While the majority of the emphasis is placed on the instruments, when their is need for a vocalist Stephanie Hladowski steps centre stage and is a match for anything her band mates throw at her. Her voice is filled with the raw passion of a violin scrapped raw by its bow but her control is such that she can turn it from a caress into a challenge in the blink of an eye. There is none of the awful refinement to her that you'll find in pop singers and their meaningless songs of adolescent romance, instead you'll hear the grief and joy of lives lived to their fullest echoing through her singing.
The instruments you'll hear played on this disc are as diverse as the countries represented by the music. Chris Hladowki's Greek bouzouki, Issa Mallug's Turkish dumbek and riq, Samuel Johnson's trumpet and flugelhorn, Mark Weaver's tuba and euphonium and Charles Papaya's bass drum and cymbal swirl, keen, pound, stomp, and soar in a kind of frenzy that occasionally borders on the chaotic, but which never actually loses control. Listening to them play is like watching the funnel cloud of a tornado and being amazed a thing of such uncontrolled power can hold its shape.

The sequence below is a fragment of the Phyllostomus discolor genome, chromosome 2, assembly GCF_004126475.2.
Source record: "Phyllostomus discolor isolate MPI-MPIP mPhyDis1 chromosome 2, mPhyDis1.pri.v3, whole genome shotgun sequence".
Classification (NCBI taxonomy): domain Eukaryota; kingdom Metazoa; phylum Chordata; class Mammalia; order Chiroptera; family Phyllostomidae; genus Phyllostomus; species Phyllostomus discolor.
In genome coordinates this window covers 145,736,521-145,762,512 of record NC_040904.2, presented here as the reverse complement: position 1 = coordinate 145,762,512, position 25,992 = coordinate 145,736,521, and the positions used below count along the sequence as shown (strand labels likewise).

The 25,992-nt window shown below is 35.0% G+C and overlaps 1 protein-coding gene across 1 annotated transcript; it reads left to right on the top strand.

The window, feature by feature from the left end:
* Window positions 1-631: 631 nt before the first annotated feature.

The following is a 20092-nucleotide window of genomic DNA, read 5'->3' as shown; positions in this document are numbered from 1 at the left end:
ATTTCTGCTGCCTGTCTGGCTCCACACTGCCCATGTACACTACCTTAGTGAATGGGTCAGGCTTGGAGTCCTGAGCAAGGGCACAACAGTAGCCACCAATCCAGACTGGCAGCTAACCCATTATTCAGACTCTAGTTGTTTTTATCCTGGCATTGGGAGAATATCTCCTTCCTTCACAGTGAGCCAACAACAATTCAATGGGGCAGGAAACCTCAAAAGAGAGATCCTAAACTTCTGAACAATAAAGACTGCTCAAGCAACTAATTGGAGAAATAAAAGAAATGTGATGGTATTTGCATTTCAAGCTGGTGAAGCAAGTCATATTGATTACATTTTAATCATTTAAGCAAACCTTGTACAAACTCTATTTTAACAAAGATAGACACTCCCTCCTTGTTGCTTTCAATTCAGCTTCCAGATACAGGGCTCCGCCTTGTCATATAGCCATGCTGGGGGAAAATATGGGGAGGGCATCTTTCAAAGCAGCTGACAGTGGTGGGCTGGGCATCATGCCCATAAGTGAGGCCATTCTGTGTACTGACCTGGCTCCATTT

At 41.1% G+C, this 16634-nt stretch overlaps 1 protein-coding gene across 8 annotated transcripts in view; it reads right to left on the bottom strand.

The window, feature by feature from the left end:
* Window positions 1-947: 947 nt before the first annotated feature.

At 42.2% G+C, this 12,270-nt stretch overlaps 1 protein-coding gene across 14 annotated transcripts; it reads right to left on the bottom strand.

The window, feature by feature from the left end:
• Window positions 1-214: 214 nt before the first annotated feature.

Listening to Cervantine you'll hear the sound of the Balkans, mixed with Klezmer, rhythms from Turkey and tinges of the Latino sound of the band's native New Mexico. While on the surface that sounds like it has the potential to be a discordant mess, Hawk and a Hacksaw somehow weave it all together to make incredible music. Anyone who ever doubted that the music of such diverse cultures could be brought together in harmony only needs listen to this band at work to become a believer. This is truly world music.